I have tended to see things as rscrvc has speculated, that the left-over mother hen behavior (behavior that I didn't think would persist after the first couple of months) is responded to by the rooster as not letting him be the leader of the entire flock. The other hens (either the five hens she hatched or the other eight hens she grew up with) are *not* picking at the wound, which is really surprising, but further suggests that this not a matter of her being low on the overall pecking order (I've seen how *that* works with other other of the hens).

    As for the hen's injuries, I'm glad to get the recommendations re: "Blood Stop" and the antibiotic ointments. There hasn't been active bleeding since the rooster attacked her the last time yesterday morning. The injured section on her neck has a thick tarry-looking layer of old blood on it. I'm picking her up at least once a day now, to put her in the cage at night, so could put something on the wounded area, but not sure it would make a difference now -- the crusting looks so thick. I've been looking carefully at it and the edges of the wound don't look inflamed. But I will get some Betadine solution; already have Neosporin on hand. Might try the latter tomorrow.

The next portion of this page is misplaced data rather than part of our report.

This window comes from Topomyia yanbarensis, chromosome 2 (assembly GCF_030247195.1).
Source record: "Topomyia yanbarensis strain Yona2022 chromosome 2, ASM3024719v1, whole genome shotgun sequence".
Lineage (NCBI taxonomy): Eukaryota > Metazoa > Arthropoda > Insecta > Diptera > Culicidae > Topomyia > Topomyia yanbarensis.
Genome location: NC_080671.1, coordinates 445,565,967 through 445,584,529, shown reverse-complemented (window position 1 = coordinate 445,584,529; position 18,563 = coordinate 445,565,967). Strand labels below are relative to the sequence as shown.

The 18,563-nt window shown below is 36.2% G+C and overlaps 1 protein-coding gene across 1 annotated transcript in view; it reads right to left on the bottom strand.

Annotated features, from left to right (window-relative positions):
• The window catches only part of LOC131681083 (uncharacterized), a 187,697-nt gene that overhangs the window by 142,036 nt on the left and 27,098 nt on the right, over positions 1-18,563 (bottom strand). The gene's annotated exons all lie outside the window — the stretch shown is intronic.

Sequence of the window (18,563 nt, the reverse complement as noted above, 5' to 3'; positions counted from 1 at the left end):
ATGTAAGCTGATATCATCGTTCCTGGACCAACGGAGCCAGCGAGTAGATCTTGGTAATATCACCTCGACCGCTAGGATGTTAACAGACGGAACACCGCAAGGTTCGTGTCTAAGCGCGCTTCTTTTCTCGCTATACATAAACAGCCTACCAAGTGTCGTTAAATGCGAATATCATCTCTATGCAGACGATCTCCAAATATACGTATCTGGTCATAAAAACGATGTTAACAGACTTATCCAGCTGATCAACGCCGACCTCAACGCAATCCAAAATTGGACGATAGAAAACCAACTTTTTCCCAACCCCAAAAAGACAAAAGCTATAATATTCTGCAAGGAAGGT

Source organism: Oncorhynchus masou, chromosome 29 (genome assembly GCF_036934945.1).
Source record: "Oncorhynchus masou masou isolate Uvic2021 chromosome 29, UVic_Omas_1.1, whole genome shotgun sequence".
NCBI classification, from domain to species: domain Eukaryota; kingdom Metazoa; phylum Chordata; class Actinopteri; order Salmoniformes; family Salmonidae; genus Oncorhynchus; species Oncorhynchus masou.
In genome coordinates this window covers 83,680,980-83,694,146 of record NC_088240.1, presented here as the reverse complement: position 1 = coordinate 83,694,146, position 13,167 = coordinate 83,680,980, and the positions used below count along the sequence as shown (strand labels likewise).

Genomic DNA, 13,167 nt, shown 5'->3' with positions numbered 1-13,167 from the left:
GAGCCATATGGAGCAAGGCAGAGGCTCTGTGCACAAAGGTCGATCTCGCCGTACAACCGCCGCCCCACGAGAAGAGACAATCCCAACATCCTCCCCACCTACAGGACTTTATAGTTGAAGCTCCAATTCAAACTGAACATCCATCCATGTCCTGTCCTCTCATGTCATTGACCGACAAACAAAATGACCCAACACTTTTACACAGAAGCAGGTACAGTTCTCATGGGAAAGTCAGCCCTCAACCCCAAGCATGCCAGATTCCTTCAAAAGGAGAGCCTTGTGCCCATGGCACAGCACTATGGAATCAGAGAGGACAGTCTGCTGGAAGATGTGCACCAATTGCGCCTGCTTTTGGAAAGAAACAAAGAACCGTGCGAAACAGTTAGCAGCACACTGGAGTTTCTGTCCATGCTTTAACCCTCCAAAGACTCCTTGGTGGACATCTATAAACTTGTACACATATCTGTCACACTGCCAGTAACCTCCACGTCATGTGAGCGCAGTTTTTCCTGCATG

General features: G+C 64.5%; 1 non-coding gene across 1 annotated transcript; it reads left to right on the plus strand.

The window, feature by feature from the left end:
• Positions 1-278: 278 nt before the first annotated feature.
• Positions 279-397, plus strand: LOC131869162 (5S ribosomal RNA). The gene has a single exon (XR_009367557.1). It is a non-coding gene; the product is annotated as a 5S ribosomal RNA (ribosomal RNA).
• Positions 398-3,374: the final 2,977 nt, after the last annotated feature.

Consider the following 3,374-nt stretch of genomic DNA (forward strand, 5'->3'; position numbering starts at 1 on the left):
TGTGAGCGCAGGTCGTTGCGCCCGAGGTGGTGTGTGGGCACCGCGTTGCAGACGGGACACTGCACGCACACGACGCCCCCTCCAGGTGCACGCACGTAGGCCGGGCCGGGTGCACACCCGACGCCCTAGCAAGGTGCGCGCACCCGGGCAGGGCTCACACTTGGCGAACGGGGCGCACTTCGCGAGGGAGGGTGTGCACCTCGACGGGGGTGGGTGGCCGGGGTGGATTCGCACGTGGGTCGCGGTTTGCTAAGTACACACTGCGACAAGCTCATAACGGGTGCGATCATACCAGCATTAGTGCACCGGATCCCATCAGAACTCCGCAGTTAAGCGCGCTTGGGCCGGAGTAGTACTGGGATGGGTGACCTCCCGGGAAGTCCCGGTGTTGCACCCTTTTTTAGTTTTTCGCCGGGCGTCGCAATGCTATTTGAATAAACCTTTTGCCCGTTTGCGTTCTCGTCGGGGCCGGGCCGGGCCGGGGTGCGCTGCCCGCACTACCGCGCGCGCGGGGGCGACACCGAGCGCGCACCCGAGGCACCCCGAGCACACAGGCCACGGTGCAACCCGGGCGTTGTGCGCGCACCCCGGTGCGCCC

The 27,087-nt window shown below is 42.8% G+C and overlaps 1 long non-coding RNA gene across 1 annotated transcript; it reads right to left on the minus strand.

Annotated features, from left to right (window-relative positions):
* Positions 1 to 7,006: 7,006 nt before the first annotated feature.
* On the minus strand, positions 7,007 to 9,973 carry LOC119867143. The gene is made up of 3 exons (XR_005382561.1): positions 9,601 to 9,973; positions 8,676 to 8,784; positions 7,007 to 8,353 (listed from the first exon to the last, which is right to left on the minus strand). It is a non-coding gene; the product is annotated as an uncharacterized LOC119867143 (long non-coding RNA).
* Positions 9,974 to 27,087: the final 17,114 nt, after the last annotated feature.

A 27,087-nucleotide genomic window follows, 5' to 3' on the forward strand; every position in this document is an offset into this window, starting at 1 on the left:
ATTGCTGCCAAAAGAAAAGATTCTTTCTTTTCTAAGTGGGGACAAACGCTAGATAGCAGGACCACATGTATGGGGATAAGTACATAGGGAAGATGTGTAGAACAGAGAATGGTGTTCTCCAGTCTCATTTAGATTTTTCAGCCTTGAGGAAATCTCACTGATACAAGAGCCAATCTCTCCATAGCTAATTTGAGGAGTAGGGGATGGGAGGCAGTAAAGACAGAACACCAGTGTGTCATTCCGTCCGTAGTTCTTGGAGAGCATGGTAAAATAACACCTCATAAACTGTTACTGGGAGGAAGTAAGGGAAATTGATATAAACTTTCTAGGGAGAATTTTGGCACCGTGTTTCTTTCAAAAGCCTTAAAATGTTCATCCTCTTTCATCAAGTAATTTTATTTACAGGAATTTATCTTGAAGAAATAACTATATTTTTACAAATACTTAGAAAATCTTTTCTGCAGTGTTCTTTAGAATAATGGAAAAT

I guess my strategy, for another week, is to now keep the rooster and hen completely separated so he doesn't have a chance to re-open the wounds again, and see how the healing on her neck proceeds, and then to face question of which one goes, and how... Will post if something new happens! Thanks again!
     
  8. ChooksChick

    ChooksChick BeakHouse's Mad Chicken Scientist

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    Larry, KS
    My Coop